Willie Nelson, 86, is showing no signs of slowing down. The singer, songwriter and activist, who owns a farm in Texas, is one of the co-founders of Farm Aid, an annual benefit concert that raises money for family farmers in the US who are in danger of losing their properties through mortgage debt. The first Farm Aid concert was held in 1985, and Nelson has performed every year since.
Now, the country artist is shifting his attention from farmers to horses. Namely, 70 horses that were destined for the slaughterhouse over the last few years. Nelson has been rescuing the equines and giving them a forever home at his 700-acre farm Luck Ranch, which is located in Spicewood, 30 miles from Austin. According to Nelson, who ensures that the horses are hand-fed and allowed to roam freely, “When you’re here, you’re in Luck, and when you’re not, you’re out of Luck.”
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Nelson, who wrote the song “A Horse Called Music” in 1989, filmed a video four years ago titled The Love of Horses, which received the People’s Silver Telly Award. In the documentary, the singer, who says he enjoys filming his videos on his ranch, so he can ride horses, spoke about the number of horses that are sent to slaughter each year in the US. He also met with members of Habitat for Horses, who are working to end the slaughter of horses through legislation.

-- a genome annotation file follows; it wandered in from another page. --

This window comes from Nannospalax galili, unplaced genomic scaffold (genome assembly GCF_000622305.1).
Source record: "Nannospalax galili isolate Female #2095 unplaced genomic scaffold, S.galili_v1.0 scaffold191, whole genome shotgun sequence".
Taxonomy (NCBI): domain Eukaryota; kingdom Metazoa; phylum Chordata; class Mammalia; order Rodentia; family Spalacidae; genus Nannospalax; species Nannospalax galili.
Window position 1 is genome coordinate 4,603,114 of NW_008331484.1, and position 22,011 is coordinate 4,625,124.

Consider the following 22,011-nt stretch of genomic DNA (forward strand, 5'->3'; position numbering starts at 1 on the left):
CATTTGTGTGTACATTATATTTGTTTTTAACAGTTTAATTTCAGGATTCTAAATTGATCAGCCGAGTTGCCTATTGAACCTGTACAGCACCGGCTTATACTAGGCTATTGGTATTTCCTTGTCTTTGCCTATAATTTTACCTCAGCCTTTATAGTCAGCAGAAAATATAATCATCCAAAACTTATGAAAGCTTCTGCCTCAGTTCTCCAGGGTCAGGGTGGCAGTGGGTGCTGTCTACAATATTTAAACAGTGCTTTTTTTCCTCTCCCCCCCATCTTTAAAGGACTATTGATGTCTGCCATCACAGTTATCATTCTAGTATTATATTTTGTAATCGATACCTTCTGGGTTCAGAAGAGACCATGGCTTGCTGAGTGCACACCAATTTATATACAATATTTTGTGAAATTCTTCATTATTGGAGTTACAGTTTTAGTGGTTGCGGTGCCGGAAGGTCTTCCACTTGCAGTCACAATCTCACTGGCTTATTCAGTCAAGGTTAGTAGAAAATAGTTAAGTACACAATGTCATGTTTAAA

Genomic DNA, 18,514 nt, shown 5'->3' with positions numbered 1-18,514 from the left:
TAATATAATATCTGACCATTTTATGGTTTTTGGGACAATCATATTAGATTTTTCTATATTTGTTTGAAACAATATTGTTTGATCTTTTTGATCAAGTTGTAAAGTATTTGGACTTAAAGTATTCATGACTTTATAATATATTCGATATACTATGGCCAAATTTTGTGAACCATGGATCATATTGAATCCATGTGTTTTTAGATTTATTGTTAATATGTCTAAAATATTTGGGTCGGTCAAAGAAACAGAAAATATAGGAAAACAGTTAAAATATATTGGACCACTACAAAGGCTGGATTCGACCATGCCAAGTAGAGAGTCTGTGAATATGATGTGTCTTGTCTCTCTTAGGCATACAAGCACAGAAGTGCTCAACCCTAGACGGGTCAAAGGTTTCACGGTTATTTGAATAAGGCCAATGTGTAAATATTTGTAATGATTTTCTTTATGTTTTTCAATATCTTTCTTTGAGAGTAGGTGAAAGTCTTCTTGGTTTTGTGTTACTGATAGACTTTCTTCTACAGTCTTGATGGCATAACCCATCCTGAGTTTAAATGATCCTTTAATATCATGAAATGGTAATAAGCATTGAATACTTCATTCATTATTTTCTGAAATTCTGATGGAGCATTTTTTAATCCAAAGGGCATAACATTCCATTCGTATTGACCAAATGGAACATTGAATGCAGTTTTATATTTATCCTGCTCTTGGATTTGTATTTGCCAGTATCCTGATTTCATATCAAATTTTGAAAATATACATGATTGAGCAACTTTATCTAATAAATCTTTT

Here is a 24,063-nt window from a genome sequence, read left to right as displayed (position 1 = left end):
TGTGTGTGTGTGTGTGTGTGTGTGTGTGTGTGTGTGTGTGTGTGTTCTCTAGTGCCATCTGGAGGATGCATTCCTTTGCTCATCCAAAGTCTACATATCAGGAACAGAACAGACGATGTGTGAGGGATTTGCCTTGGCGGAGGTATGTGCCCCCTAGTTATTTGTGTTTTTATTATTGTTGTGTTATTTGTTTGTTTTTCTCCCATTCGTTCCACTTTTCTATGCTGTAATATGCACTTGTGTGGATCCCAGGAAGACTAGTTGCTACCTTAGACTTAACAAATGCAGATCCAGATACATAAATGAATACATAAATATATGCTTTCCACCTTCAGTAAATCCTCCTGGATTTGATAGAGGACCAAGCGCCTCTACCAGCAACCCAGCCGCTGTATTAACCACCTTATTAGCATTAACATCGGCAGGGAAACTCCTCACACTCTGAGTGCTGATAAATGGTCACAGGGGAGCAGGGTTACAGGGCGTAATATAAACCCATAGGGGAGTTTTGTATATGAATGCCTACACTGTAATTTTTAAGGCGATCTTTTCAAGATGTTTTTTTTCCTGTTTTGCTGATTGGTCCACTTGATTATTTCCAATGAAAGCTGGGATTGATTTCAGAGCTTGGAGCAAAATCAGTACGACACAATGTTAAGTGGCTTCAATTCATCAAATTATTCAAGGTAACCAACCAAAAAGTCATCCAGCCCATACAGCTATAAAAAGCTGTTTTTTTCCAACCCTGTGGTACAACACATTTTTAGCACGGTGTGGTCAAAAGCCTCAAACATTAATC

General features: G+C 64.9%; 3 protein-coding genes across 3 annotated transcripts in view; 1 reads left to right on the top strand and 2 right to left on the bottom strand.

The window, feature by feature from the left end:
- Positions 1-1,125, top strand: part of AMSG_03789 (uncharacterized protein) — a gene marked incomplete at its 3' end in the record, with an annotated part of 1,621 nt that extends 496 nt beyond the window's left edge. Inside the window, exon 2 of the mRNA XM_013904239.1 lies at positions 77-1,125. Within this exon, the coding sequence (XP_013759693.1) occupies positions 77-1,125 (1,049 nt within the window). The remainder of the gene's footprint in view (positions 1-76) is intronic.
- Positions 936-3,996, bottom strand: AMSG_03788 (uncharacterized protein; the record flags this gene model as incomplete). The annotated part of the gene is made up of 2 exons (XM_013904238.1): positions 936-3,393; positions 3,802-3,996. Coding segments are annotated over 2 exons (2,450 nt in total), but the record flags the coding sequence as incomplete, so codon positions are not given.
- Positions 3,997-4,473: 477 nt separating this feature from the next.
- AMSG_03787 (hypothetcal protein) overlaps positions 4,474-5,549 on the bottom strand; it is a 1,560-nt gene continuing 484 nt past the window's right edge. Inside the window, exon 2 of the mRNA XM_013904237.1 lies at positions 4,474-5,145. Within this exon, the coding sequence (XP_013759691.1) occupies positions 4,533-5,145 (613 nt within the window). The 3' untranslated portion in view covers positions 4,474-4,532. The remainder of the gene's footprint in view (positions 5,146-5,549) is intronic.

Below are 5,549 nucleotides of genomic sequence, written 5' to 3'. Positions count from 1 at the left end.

In the US, the average age of a slaughter horse is 4 to 6 years old. 92.3% of these horses are reportedly in good to excellent condition with no behavioral problems according to a USDA study. In addition, only 4% of horses slaughtered are over 9 years old. In a recent poll by the prestigious Lake Research Partners, 80% of Americans say they are opposed to horse slaughter.
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Nelson’s love of horses has been passed on to his children. His daughter Amy appeared in The Love of Horses and spoke of her memories of growing up around horses. Also, Nelson’s son Lukas is an active supporter of Habitat for Horses, like his father, as well as Saving America’s Horses, an educational multimedia project and lifesaving initiative under The Wild for Life Foundation, (WFLF) a nonprofit 501 c3 charity dedicated to saving, protecting and preserving equines through education, sanctuary and rescue.